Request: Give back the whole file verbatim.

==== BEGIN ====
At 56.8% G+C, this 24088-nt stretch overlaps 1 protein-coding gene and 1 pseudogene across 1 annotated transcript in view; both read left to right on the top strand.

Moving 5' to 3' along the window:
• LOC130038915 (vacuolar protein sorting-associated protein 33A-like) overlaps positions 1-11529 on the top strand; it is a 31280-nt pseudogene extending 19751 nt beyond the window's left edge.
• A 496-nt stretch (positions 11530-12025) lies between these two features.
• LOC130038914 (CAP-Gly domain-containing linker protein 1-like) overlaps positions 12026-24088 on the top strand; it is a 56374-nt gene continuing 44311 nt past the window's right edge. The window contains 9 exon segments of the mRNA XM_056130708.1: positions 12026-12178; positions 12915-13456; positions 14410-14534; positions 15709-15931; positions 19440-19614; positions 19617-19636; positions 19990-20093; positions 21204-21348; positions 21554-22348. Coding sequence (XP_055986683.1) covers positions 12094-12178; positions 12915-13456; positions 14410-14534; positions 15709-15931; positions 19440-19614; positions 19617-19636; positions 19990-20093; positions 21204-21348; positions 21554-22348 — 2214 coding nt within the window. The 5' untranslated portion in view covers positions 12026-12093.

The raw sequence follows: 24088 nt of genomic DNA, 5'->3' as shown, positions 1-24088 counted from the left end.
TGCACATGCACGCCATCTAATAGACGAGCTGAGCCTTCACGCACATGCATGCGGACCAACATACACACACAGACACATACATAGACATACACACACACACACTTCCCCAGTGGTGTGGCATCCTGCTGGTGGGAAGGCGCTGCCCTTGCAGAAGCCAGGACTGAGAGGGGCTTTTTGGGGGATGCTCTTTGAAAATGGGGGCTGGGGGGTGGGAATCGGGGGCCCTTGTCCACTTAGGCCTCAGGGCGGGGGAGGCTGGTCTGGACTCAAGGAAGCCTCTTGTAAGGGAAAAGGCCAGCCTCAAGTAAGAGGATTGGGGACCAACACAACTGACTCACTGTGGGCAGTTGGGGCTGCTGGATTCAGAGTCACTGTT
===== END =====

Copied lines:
At 56.8% G+C, this 24088-nt stretch overlaps 1 protein-coding gene and 1 pseudogene across 1 annotated transcript in view; both read left to right on the top strand.

Moving 5' to 3' along the window:
• LOC130038915 (vacuolar protein sorting-associated protein 33A-like) overlaps positions 1-11529 on the top strand; it is a 31280-nt pseudogene extending 19751 nt beyond the window's left edge.
• A 496-nt stretch (positions 11530-12025) lies between these two features.
• LOC130038914 (CAP-Gly domain-containing linker protein 1-like) overlaps positions 12026-24088 on the top strand; it is a 56374-nt gene continuing 44311 nt past the window's right edge. The window contains 9 exon segments of the mRNA XM_056130708.1: positions 12026-12178; positions 12915-13456; positions 14410-14534; positions 15709-15931; positions 19440-19614; positions 19617-19636; positions 19990-20093; positions 21204-21348; positions 21554-22348. Coding sequence (XP_055986683.1) covers positions 12094-12178; positions 12915-13456; positions 14410-14534; positions 15709-15931; positions 19440-19614; positions 19617-19636; positions 19990-20093; positions 21204-21348; positions 21554-22348 — 2214 coding nt within the window. The 5' untranslated portion in view covers positions 12026-12093.

The raw sequence follows: 24088 nt of genomic DNA, 5'->3' as shown, positions 1-24088 counted from the left end.
TGCACATGCACGCCATCTAATAGACGAGCTGAGCCTTCACGCACATGCATGCGGACCAACATACACACACAGACACATACATAGACATACACACACACACACTTCCCCAGTGGTGTGGCATCCTGCTGGTGGGAAGGCGCTGCCCTTGCAGAAGCCAGGACTGAGAGGGGCTTTTTGGGGGATGCTCTTTGAAAATGGGGGCTGGGGGGTGGGAATCGGGGGCCCTTGTCCACTTAGGCCTCAGGGCGGGGGAGGCTGGTCTGGACTCAAGGAAGCCTCTTGTAAGGGAAAAGGCCAGCCTCAAGTAAGAGGATTGGGGACCAACACAACTGACTCACTGTGGGCAGTTGGGGCTGCTGGATTCAGAGTCACTGTT